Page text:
What are the Stages of Diabetic Retinopathy?

Dr. Pakhi Sharma (MBBS)
Dr. Pakhi Sharma (MBBS)

General Physician | 6+ years

Diabetic retinopathy stages
Living with diabetes, hypertension or any other lifestyle disease is difficult and most often a lonely journey. With Phable, India’s no. 1 BP and Sugar Management Mobile App, you can use technology to take charge of your health. Also Phable’s one-stop-shop is here to help you manage your condition better.

Did you know that Diabetic Retinopathy is a condition that has several stages? Detecting which stage you might be in could save your eyesight. Read on to get to know more about diabetic retinopathy stages, types, symptoms, and how the condition can be treated.

Contents:
  • blog_single_bullet_icon
    What is Diabetic Retinopathy?
  • blog_single_bullet_icon
    Diabetic Retinopathy: Symptoms You Should be Aware of
  • blog_single_bullet_icon
    Types of Diabetic Retinopathy
  • blog_single_bullet_icon
    Stages of Diabetic Retinopathy
  • blog_single_bullet_icon
    Diagnosing the Stage of Diabetic Retinopathy
  • blog_single_bullet_icon
    How is Diabetic Retinopathy Treated?
  • blog_single_bullet_icon
    Can Diabetic Retinopathy be Reversed?
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    Don’t Have Time To Read?
  • blog_single_bullet_icon
    FAQs
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What is Diabetic Retinopathy?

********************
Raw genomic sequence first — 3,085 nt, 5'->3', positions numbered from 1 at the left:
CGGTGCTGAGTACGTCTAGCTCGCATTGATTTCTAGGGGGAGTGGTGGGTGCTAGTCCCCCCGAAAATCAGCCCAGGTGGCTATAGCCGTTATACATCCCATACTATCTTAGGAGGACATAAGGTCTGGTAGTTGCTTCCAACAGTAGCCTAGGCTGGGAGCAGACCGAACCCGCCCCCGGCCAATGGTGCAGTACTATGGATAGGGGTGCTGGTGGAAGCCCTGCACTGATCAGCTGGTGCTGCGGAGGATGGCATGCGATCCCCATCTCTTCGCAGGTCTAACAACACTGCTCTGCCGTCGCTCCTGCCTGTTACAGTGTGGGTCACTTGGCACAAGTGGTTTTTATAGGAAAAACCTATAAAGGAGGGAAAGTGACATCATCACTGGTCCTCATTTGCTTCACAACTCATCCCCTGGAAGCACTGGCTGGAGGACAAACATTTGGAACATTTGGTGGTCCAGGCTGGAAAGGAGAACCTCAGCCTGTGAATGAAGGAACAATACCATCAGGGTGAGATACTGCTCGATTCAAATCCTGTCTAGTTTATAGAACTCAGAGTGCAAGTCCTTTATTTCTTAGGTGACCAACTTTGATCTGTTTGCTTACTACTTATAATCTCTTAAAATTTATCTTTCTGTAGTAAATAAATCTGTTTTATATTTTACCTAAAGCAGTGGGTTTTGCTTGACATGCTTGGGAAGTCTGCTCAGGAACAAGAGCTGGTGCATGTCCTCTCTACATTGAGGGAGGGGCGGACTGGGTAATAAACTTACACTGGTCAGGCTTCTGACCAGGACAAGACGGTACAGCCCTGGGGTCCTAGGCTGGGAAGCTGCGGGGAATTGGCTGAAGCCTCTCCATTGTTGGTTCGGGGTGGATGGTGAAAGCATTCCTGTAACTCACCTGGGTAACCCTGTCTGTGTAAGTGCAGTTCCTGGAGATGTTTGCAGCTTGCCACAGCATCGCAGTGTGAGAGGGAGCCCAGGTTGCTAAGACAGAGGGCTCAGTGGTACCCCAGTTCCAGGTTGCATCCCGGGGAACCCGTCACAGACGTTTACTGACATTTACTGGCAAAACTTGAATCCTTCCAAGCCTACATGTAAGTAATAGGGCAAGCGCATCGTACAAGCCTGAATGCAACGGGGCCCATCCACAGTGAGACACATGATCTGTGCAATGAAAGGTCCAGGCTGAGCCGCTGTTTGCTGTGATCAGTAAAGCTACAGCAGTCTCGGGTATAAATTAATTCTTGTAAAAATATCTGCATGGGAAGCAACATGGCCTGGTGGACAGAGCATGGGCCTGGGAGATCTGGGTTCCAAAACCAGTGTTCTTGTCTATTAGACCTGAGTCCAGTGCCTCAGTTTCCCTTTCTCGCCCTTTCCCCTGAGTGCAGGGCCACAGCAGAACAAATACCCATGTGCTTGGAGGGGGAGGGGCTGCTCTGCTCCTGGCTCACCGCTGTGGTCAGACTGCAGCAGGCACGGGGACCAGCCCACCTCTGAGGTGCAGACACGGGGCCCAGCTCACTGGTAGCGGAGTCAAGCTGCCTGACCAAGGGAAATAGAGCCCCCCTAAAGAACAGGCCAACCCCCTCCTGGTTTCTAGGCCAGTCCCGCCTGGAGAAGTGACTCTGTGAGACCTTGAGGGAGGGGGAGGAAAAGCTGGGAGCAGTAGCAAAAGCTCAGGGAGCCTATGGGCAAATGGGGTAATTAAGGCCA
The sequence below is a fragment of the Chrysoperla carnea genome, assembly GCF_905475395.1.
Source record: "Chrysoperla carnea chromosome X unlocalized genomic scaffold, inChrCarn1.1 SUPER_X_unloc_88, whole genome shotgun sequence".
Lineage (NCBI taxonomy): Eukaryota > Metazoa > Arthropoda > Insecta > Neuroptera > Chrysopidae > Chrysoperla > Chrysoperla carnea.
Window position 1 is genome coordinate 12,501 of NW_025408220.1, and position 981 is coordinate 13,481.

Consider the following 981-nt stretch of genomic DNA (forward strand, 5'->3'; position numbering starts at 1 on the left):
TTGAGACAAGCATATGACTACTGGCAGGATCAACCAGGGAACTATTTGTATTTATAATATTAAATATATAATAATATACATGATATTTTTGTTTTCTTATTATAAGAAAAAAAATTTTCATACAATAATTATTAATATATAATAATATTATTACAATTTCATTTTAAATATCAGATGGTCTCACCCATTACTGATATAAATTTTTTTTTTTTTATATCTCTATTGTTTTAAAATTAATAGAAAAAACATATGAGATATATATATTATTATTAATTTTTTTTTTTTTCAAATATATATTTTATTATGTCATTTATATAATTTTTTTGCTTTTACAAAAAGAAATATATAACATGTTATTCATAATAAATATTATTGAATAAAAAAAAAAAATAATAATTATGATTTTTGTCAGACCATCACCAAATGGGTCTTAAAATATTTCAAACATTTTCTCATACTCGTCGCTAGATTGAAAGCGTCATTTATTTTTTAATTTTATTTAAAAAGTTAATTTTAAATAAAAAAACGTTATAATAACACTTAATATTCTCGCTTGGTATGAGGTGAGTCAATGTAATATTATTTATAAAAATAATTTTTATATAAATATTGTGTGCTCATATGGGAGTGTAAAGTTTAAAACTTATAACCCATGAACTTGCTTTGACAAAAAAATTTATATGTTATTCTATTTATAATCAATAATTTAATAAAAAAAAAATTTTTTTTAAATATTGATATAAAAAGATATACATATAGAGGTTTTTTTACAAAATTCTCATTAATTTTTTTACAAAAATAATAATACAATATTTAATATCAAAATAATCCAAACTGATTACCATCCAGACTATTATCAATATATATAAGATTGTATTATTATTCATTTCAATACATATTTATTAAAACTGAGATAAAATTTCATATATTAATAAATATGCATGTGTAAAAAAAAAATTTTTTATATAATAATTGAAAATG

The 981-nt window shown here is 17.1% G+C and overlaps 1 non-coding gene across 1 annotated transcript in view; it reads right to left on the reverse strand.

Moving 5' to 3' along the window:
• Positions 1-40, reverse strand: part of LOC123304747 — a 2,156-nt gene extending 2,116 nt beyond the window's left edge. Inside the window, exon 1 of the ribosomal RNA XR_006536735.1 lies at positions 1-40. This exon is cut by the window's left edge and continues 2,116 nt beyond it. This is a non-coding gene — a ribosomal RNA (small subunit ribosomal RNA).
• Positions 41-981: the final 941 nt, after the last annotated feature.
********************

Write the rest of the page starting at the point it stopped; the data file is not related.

Diabetic retinopathy is a condition where the blood vessels in and around your eyes are damaged by high blood sugar levels. Over time, the blood vessels in your eyes become clogged, weak and narrow, which hampers the blood and oxygen supply to your retina. Your eye starts forming newer blood vessels to restore blood supply, but they are usually very weak. This could lead to problems in your vision. It is a common complication in both Type 1 and Type 2 Diabetes. If left untreated, diabetic retinopathy could cause partial or complete blindness.

Diabetic Retinopathy: Symptoms You Should be Aware of

The following are the symptoms of Diabetic Retinopathy:

  • Spotty vision
  • Blurriness
  • Floaters in the eye (where you see grainy or string-like particles drifting across your vision)
  • Reduced field of vision
  • Difficulty seeing colours
  • Sudden loss of eyesight

If you experience any of these symptoms, consult a doctor immediately.

Types of Diabetic Retinopathy

Diabetic retinopathy is classified into two types based on the extent of damage done to the eye.

  • Nonproliferative Diabetic Retinopathy (NPDR)

This can also be called background or early diabetic retinopathy, and usually comprises the first three stages. The term ‘nonproliferative’ means that there isn’t yet any growth of new blood vessels in the eye. Symptoms, if any, are usually very mild and often go unnoticed. However, your ophthalmologist might notice changes in your eye upon examination. 

  • Proliferative Diabetic Retinopathy (PDR)